Whether they’re electric or pneumatic, rotary tools can be dangerous if not used in a safe, responsible manner. Rotary tools tend to be on the small side, but that doesn’t make them any less dangerous. The high speed at which the tool spins requires caution. In the blink of an eye, you could lose a finger, or a shard could hit an unprotected eye. Brush up on some rotary tool safety tips so that you’re safe and productive.
Wear Eye Protection
Rotary tools remove material—whether it’s metal, wood, or ceramic—at high rates of speed. Prevent any shards from getting into your eyes by wearing safety glasses. Excessive sparks may require more protection, in which case you should get a face shield. If you work in a shop, your employer should provide this protection for you. If you’re a hobbyist working at home, on the other hand, don’t ruin the fun—make sure to invest in this crucial protection.
Inspect the Attachments
Never use worn or damaged attachments on your rotary tool. Before attaching diamond abrasive sheets to the spindle for polishing, for example, make sure they’re in good condition. Check sanding drums for cracks, abrasive wheels for chips, and all other accessories for tears and excessive wear. You’ll also want to make sure to securely fasten any attachments so that they don’t detach or get wrapped up in the tool.
Secure the Workpiece
Never hold the piece you’re working on in one hand and the tool in the other. Instead, you should secure anything you’re working on in a vise or with clamps. This way, the piece won’t be able to shift or slide while you’re working on it. If you hold it, then the attachment will get too close to your hand and increase the risk of an injury.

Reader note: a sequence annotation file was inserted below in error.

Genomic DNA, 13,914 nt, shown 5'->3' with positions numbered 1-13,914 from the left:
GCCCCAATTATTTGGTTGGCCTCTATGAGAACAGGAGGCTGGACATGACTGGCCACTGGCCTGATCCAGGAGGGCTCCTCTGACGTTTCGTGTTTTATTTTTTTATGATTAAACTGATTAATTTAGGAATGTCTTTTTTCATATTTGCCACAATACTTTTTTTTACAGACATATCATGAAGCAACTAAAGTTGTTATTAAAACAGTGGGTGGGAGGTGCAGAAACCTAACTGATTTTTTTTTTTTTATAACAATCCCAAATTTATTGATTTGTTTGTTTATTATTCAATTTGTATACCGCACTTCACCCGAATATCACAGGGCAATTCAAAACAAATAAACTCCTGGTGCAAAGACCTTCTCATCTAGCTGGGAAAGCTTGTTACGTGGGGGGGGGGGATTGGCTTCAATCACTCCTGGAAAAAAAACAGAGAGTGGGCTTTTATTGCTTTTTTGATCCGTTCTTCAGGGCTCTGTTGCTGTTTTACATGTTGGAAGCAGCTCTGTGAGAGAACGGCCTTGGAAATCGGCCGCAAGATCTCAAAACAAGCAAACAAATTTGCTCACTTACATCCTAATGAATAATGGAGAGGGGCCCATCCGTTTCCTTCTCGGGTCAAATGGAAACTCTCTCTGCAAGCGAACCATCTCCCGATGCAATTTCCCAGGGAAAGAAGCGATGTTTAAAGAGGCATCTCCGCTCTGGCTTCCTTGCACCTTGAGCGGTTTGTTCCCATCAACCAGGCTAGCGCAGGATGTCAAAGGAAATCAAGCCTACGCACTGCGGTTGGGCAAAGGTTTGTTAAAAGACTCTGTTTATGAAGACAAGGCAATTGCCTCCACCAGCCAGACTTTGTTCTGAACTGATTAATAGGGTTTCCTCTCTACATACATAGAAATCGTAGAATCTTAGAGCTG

Beware of Kickbacks
A kickback is a sudden reaction by the tool to a pinched or snagged wheel. This results from improper use or poor maintenance of the tool. Failure to clamp the tool will also increase the likelihood of kickbacks. Keep a firm grip on the tool and avoid snagging or bouncing the tool to minimize the risk of kickback.
Handle with Caution
Never set the tool down while the wheel is still moving. Wait until the wheel has come to a complete stop before setting the tool down on the workbench. If the wheel is still moving, it could catch on the surface and take the tool to the floor. Depending on the attachment, grooves and scratches can also build up on the workbench, creating an uneven work surface.